Doctors emerging as heroes of Katrina

Good article (requires annoying but free registration): AP Wire | 09/09/2005 | Doctors emerging as heroes of Katrina.


Disasters always spawn heroes.

On Sept. 11, 2001, many of them wore dark blue uniforms that said FDNY.

On Sept. 1, 2005, many wore hospital scrubs that said MD, RN and EMT. Thousands of health care workers stayed with patients in devastated hospitals after the storm struck. Thousands more rushed in to help.

They are people like Dr. Norman McSwain, a legendary, 68-year-old Tulane University trauma surgeon who on Sept. 1 waded through fetid floodwaters to get out word that thousands of people were trapped in hospitals running out of food and water.

And Dr. Rich Tabor, a 38-year-old Bethlehem, Pa., emergency medicine physician who got partners to cover his shifts and paid $520 out of his own pocket for a plane ticket to Louisiana, where he climbed into an airboat and went door-to-door with rescue workers.

And Barry Albertson Jr., 42, a paramedic from Easton, Pa., who missed his 7-year-old son’s first peewee football game to join a caravan of ambulances making the 30-hour trip to New Orleans.

And Dr. Lee Garvey, 48, an emergency room doctor at Carolinas Medical Center who dropped everything to staff a state-of-the-art mobile hospital that provided the only trauma care for seven devastated counties in rural Mississippi.

"We’re here because this is what we live to do," Garvey said, "trying to offer something to these people."


Comments

  1. anon-e-mouse says:

    try http://www.bugmenot.com
    better than registering for every dang site

  2. I use it, but those registrations are still quite a pain.

  3. I think your title is inaccurate given the story mentions health-care workers of all stripes. Presumably most ‘heroic’ are the maintenance techs who managed to keep some systems running.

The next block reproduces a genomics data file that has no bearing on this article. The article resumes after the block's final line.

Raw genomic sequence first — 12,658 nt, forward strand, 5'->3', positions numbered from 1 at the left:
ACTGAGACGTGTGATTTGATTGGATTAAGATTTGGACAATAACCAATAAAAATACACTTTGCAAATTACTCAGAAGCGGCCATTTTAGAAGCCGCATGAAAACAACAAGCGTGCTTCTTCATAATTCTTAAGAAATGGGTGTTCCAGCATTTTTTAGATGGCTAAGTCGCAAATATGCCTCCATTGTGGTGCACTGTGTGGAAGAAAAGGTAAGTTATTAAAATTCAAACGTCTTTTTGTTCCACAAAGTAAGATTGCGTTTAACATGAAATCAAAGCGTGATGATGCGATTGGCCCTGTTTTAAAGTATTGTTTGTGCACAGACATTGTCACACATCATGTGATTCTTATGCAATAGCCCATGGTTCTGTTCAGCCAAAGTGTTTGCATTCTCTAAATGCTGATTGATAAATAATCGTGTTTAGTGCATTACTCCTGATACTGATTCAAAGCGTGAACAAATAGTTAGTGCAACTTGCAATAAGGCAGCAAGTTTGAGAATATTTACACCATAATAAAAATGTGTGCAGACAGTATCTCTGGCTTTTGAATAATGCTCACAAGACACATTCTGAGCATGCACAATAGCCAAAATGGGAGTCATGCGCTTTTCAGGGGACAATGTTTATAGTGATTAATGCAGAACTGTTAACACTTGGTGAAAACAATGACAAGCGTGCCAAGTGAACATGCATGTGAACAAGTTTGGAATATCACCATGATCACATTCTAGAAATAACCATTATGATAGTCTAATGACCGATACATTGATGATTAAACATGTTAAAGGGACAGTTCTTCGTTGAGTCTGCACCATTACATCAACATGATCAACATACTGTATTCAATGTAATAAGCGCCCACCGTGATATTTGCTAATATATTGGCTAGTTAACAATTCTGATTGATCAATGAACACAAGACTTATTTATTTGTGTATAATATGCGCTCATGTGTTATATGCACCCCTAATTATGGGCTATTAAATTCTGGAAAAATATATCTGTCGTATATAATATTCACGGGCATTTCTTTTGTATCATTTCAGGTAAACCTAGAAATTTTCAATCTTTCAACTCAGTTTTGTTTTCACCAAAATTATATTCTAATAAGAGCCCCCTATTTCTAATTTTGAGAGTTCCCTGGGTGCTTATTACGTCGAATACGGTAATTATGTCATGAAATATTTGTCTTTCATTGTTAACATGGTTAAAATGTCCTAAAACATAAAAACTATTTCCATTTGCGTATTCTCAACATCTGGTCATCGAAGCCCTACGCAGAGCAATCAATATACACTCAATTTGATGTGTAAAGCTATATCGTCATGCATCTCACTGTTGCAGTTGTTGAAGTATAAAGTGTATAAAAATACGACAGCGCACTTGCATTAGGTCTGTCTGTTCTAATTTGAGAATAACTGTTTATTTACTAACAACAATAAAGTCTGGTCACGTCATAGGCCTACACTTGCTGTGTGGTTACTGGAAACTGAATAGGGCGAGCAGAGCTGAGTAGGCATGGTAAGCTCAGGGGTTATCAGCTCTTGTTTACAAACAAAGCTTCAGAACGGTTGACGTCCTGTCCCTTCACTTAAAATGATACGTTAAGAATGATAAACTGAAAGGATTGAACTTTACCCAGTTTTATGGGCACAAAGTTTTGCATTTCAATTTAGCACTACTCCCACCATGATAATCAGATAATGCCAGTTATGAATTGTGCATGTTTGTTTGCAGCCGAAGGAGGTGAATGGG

4. My title is the title of the article.

  5. Hey, I am not a medical professional or an emergency services worker (just a mom). The Australian paper the Daily Telegraph is running a story alleging that patients were euthanized:

    http://dailytelegraph.news.com.au/story/0,20281,16566858-5001022,00.html

    Patients put down

    September 12, 2005

    DOCTORS working in hurricane-ravaged New Orleans killed critically ill patients rather than leave them to die in agony as they evacuated.

    With gangs of rapists and looters rampaging through wards in the flooded city, senior doctors took the harrowing decision to give massive overdoses of morphine to those they believed could not make it out alive.

    One New Orleans doctor told how she “prayed for God to have mercy on her soul” after she ignored every tenet of medical ethics and ended the lives of patients she had earlier fought to save.

    Her heart-rending account has been corroborated by a hospital orderly and by local government officials.

    One emergency official, William Forest McQueen, said: “Those who had no chance of making it were given a lot of morphine and lain down in a dark place to die.”

    “Mr McQueen, a utility manager for the town of Abita Springs, half an hour north of New Orleans, told relatives that patients had been “put down”, saying: “They injected them, but nurses stayed with them until they died.”"

    More to the story at

    http://dailytelegraph.news.com.au/story/0,20281,16566858-5001022,00.html

    My smell-o-meter is pegging to the right.

  6. Wow.

    First, I agree that this is as thinly sourced as a ‘news’ report can get. I’m not going to get worked up until at least one credible source, who was an eyewitness, comes forward.

    Second, I have no doubt that everyone in those hospitals had to make hard decisions. I pray I never have to make hard choices like that.

    Let’s wait and see if any of this is corroborated.

  7. A nurse from University Hospital in New Orleans was interviewed on WWL TV (http://www.wwltv.com/perl/common/video/yahooPlayer.pl) the afternoon of 9/13, and described how medical staff in the Neonatal Intensive Care unit struggled to keep their patients alive. They eventually evacuated some of their charges successfully. When asked about whether or not this was heroism, she said she did what she felt she had to do.